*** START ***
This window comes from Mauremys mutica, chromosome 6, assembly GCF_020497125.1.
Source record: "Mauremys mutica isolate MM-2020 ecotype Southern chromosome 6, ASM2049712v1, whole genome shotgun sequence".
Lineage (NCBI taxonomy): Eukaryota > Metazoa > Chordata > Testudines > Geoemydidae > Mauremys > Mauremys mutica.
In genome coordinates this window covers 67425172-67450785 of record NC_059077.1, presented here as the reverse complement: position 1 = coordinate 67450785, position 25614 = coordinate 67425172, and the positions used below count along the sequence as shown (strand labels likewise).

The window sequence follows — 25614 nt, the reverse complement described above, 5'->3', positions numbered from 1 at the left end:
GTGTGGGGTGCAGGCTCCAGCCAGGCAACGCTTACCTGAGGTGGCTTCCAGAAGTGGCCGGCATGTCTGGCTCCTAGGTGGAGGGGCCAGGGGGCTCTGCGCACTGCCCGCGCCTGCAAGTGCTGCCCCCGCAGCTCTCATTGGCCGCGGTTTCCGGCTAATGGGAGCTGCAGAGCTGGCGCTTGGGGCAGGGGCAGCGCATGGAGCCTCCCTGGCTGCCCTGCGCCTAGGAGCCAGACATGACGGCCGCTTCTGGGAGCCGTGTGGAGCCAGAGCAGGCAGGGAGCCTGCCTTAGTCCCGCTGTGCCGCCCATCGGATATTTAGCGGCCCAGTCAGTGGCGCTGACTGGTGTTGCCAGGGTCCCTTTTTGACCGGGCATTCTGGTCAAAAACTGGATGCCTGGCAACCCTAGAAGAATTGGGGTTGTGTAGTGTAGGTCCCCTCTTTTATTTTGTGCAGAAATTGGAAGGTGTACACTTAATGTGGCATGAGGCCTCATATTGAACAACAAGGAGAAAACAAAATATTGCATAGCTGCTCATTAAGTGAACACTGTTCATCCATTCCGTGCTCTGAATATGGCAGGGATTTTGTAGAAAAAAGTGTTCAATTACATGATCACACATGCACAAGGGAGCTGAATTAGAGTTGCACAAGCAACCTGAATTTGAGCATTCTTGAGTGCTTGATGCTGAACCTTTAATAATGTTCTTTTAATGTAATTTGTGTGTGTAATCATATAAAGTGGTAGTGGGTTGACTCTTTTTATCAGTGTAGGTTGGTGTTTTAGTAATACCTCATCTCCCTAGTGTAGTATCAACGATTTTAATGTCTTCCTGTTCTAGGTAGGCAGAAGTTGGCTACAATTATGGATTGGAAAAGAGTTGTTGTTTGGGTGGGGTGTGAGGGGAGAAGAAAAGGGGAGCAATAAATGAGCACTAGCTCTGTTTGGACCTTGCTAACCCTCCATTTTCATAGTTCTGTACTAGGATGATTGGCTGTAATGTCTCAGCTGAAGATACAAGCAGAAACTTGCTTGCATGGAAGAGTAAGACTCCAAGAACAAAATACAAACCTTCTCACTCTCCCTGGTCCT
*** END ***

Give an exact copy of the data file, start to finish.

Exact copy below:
This window comes from Mauremys mutica, chromosome 6, assembly GCF_020497125.1.
Source record: "Mauremys mutica isolate MM-2020 ecotype Southern chromosome 6, ASM2049712v1, whole genome shotgun sequence".
Lineage (NCBI taxonomy): Eukaryota > Metazoa > Chordata > Testudines > Geoemydidae > Mauremys > Mauremys mutica.
In genome coordinates this window covers 67425172-67450785 of record NC_059077.1, presented here as the reverse complement: position 1 = coordinate 67450785, position 25614 = coordinate 67425172, and the positions used below count along the sequence as shown (strand labels likewise).

The window sequence follows — 25614 nt, the reverse complement described above, 5'->3', positions numbered from 1 at the left end:
GTGTGGGGTGCAGGCTCCAGCCAGGCAACGCTTACCTGAGGTGGCTTCCAGAAGTGGCCGGCATGTCTGGCTCCTAGGTGGAGGGGCCAGGGGGCTCTGCGCACTGCCCGCGCCTGCAAGTGCTGCCCCCGCAGCTCTCATTGGCCGCGGTTTCCGGCTAATGGGAGCTGCAGAGCTGGCGCTTGGGGCAGGGGCAGCGCATGGAGCCTCCCTGGCTGCCCTGCGCCTAGGAGCCAGACATGACGGCCGCTTCTGGGAGCCGTGTGGAGCCAGAGCAGGCAGGGAGCCTGCCTTAGTCCCGCTGTGCCGCCCATCGGATATTTAGCGGCCCAGTCAGTGGCGCTGACTGGTGTTGCCAGGGTCCCTTTTTGACCGGGCATTCTGGTCAAAAACTGGATGCCTGGCAACCCTAGAAGAATTGGGGTTGTGTAGTGTAGGTCCCCTCTTTTATTTTGTGCAGAAATTGGAAGGTGTACACTTAATGTGGCATGAGGCCTCATATTGAACAACAAGGAGAAAACAAAATATTGCATAGCTGCTCATTAAGTGAACACTGTTCATCCATTCCGTGCTCTGAATATGGCAGGGATTTTGTAGAAAAAAGTGTTCAATTACATGATCACACATGCACAAGGGAGCTGAATTAGAGTTGCACAAGCAACCTGAATTTGAGCATTCTTGAGTGCTTGATGCTGAACCTTTAATAATGTTCTTTTAATGTAATTTGTGTGTGTAATCATATAAAGTGGTAGTGGGTTGACTCTTTTTATCAGTGTAGGTTGGTGTTTTAGTAATACCTCATCTCCCTAGTGTAGTATCAACGATTTTAATGTCTTCCTGTTCTAGGTAGGCAGAAGTTGGCTACAATTATGGATTGGAAAAGAGTTGTTGTTTGGGTGGGGTGTGAGGGGAGAAGAAAAGGGGAGCAATAAATGAGCACTAGCTCTGTTTGGACCTTGCTAACCCTCCATTTTCATAGTTCTGTACTAGGATGATTGGCTGTAATGTCTCAGCTGAAGATACAAGCAGAAACTTGCTTGCATGGAAGAGTAAGACTCCAAGAACAAAATACAAACCTTCTCACTCTCCCTGGTCCT